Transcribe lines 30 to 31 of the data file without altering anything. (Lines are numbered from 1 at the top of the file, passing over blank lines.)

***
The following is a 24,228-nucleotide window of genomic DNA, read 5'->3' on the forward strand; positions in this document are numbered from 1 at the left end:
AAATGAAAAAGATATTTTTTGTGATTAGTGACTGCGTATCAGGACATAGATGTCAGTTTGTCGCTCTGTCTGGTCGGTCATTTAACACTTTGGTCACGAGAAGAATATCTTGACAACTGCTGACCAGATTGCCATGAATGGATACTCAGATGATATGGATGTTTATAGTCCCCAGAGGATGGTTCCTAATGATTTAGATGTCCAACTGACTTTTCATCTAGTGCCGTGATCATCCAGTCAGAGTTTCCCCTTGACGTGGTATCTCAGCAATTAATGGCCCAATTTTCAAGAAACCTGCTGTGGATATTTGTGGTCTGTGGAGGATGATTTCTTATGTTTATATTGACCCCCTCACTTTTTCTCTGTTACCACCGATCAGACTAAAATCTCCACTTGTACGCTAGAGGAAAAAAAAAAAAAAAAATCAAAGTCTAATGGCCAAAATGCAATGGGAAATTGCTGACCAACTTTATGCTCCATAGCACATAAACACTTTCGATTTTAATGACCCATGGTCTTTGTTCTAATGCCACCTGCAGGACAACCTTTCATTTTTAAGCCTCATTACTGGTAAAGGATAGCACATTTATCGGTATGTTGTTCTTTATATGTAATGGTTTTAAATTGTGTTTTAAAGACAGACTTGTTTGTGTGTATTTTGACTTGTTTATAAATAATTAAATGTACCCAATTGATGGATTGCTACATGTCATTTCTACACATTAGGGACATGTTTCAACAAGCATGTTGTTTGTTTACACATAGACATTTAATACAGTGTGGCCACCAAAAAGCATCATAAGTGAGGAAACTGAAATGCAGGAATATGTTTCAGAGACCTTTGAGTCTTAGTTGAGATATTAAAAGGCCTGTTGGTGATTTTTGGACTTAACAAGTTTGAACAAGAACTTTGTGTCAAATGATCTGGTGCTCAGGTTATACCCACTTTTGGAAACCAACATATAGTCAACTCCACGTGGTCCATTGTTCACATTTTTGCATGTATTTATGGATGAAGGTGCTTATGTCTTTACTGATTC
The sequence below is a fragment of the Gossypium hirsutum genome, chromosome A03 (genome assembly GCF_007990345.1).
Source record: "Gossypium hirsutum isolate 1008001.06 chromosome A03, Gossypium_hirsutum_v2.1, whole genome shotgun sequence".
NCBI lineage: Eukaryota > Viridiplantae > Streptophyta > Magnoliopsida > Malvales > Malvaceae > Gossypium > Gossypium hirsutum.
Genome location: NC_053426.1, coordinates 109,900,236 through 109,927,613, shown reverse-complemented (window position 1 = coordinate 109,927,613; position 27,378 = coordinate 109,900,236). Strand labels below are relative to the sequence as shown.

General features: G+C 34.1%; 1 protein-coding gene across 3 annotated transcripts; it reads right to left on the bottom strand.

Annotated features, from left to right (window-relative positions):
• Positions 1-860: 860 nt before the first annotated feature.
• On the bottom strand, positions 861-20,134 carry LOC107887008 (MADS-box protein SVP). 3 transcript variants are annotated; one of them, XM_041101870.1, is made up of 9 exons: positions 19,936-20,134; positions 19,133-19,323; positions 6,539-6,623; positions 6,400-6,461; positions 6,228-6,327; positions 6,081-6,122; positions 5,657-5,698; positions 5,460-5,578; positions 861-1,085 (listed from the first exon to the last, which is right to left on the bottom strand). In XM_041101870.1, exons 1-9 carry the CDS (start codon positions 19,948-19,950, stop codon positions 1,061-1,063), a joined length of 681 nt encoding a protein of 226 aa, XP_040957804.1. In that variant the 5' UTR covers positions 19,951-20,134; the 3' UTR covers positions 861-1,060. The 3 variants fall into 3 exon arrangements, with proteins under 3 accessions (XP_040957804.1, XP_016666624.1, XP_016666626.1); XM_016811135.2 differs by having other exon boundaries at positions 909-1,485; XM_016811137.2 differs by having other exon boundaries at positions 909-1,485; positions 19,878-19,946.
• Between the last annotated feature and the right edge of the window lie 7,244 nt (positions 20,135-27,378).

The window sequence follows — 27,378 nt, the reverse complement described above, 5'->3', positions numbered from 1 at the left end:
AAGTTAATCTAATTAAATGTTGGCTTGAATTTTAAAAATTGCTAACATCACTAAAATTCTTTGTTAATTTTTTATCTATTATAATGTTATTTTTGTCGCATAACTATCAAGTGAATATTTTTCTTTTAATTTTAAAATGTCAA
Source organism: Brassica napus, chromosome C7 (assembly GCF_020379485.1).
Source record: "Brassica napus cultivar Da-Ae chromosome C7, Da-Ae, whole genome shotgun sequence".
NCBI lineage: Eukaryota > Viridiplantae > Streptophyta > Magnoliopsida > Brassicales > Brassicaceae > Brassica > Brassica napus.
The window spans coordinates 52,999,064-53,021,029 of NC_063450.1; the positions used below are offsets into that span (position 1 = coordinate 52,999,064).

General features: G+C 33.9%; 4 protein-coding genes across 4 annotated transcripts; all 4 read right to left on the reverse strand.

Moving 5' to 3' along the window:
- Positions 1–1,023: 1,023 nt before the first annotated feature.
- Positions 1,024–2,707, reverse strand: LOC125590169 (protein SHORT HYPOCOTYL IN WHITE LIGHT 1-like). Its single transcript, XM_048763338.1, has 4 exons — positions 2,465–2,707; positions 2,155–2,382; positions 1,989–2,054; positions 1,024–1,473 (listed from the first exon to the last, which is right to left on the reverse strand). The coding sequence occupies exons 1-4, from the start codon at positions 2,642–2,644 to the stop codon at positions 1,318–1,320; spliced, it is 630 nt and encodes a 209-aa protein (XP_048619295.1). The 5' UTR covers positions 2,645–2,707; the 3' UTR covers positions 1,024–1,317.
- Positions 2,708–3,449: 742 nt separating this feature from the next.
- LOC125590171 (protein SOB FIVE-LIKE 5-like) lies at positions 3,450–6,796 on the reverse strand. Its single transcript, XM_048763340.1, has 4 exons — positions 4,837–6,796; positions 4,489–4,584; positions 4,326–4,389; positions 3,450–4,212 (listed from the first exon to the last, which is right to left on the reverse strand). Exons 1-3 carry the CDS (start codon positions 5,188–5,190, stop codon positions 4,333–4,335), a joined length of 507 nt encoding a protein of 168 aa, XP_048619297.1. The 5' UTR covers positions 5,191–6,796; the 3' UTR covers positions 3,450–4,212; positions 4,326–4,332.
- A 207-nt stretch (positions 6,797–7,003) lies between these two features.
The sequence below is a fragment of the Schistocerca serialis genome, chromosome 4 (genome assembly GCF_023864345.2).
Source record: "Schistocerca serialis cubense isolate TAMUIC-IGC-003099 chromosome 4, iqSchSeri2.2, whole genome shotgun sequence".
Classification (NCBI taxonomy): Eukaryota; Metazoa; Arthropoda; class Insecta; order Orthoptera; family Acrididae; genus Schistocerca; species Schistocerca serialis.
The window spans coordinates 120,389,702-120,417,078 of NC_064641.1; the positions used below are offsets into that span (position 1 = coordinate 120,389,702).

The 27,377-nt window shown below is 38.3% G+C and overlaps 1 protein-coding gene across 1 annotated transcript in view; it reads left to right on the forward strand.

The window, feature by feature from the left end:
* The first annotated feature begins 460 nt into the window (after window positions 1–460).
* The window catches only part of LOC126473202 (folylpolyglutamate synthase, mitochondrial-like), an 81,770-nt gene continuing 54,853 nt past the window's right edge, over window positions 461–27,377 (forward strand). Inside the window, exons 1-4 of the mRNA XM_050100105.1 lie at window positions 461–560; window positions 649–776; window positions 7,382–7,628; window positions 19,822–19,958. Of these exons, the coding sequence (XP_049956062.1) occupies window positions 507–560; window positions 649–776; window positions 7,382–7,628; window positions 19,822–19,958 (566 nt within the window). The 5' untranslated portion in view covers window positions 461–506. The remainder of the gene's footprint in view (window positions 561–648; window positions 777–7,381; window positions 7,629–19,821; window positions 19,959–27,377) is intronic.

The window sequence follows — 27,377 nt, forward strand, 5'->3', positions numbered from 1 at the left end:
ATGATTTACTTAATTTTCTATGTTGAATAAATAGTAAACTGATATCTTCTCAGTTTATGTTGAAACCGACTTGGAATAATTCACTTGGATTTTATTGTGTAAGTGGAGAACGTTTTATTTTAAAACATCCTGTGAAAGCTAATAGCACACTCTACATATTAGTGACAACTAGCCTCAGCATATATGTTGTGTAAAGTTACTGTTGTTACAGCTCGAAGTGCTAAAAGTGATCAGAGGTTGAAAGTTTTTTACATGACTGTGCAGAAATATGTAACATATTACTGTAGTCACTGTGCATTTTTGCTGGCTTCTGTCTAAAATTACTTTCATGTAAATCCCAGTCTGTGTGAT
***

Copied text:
The window, feature by feature from the left end:
* The first annotated feature begins 460 nt into the window (after window positions 1–460).